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A short overview around the history of Pauper bans

Have you ever had the curiosity to learn a little more about the context regarding Pauper bans throughout its history? If the answer is yes, let's have a look into it!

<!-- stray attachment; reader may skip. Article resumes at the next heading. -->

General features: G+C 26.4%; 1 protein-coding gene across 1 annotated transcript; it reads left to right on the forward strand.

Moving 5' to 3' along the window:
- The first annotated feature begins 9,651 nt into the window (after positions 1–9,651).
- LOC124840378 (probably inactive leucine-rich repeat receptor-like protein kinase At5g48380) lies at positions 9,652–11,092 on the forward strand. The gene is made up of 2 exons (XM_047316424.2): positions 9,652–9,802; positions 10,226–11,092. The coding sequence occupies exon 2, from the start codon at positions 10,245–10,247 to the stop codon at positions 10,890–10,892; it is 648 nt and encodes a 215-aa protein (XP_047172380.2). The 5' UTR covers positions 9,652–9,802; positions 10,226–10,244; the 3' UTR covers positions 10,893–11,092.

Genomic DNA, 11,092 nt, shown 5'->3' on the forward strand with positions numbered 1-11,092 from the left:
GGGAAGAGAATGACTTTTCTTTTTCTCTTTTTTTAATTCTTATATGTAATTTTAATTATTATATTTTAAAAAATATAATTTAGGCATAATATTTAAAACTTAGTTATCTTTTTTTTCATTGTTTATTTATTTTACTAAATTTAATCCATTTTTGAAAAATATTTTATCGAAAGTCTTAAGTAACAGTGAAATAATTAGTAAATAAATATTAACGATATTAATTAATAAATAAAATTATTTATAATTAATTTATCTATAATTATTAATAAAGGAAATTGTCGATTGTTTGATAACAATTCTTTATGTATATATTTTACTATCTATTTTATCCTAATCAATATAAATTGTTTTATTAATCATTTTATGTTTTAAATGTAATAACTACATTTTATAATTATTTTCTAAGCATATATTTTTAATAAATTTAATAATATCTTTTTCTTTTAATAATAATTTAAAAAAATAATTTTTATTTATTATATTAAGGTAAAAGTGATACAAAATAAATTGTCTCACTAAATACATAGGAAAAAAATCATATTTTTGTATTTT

This article belongs to the series Starting to play the Pauper format:

1. Got excited about Pauper and want to get into it! Where should I start?

2. Pauper: What to expect when you are waiting!

3. A short overview around the history of Pauper bans

4. Sideboard Cards by color in Pauper